Meanwhile, banking rules are changing; this requires banks to adapt to a new and to some extent uncertain environment. Reporting, compliance and prudential requirements have increased. Although the process is undoubtedly beneficial once the new environment is phased in, it nevertheless involves transitional challenges. The hurdles are particularly intense for large institutions, which in addition to the normal requirements, are also subject to the new systemic risk buffers. In this context, the global competitive pressure on large players has increased.

Now, while all these challenges are real, we should not forget how we got to the present situation. Before the crisis, the banking system was seriously undercapitalised. Balance sheets conditions were highly uncertain, and many investors judged this problem to be more acute in Europe than elsewhere. Banks were encumbered by assets whose risk was seriously underestimated, by the industry and by regulators. Systemic risk was not recognised. These are the reasons why the crisis was so painful and persistent, in some countries in particular. We are now, I think, moving in the right direction. The process must be completed. Banks can only compete effectively if they have strong balance sheets. As supervisors, we are determined to work in close cooperation with the industry to make Europe’s banking system as resilient, transparent and competitive as possible.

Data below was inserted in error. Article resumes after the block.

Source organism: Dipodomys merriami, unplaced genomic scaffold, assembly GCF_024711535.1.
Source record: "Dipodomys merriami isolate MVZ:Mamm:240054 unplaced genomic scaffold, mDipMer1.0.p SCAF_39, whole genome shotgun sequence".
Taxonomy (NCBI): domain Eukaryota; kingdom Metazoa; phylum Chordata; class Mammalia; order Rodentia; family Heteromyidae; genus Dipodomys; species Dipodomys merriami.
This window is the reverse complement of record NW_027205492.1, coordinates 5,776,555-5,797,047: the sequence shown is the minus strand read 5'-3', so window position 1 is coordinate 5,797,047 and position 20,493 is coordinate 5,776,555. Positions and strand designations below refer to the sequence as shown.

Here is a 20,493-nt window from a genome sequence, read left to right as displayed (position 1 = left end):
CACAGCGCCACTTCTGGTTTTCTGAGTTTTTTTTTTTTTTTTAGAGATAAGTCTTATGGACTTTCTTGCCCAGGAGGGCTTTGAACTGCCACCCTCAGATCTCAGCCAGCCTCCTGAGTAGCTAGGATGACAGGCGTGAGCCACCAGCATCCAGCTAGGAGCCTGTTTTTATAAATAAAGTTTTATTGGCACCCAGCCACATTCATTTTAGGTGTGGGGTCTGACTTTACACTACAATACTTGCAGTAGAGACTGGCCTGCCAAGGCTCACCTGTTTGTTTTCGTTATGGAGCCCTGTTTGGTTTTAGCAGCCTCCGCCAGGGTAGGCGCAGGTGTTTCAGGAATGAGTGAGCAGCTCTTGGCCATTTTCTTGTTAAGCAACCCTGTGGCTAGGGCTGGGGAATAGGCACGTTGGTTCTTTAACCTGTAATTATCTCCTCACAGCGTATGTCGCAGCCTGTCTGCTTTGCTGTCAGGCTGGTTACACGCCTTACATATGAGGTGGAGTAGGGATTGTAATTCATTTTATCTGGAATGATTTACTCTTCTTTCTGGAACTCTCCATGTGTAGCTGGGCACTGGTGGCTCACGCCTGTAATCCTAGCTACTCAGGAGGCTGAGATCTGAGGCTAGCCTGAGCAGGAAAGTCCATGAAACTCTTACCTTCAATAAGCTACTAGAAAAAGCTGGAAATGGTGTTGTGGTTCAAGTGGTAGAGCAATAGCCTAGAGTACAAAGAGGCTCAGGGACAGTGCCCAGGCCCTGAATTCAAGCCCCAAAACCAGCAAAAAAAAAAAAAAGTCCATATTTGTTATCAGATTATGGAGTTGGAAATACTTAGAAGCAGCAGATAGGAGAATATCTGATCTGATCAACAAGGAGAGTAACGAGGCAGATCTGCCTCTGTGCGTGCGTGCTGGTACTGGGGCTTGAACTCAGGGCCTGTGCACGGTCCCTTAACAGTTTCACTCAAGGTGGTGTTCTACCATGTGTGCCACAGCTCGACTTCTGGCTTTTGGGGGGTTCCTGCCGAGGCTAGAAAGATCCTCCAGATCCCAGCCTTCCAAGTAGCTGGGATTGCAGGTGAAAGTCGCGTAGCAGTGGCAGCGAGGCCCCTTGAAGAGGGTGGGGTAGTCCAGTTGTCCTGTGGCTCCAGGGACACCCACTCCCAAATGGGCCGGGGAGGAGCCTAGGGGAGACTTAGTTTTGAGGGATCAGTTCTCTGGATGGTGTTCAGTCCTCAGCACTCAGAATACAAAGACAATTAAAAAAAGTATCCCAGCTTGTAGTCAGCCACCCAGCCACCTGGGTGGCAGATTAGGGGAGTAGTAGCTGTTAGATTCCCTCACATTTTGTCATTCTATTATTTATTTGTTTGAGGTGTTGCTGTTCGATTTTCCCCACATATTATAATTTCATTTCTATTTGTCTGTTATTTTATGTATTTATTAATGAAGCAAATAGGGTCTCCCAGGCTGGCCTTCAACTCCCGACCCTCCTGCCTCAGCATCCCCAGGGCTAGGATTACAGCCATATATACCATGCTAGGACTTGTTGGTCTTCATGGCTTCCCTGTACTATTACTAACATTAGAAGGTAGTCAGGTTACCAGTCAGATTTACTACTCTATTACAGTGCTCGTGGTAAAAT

4. Conclusions

After one year, the SSM has taken off successfully. We are outgrowing our infancy and leaving the transition behind us. We are increasingly gaining a good insight into our banks, both as a system and individually. To progress further in this direction, we need to maintain a constructive dialogue with the banking community. Supervisors and banks have one common goal, namely ensuring a sound banking system.

I am convinced that the European Banking Federation’s office in Frankfurt will contribute strongly in this direction. We and I personally look forward to interacting with your representatives here in the coming months and years.

I wish you much success.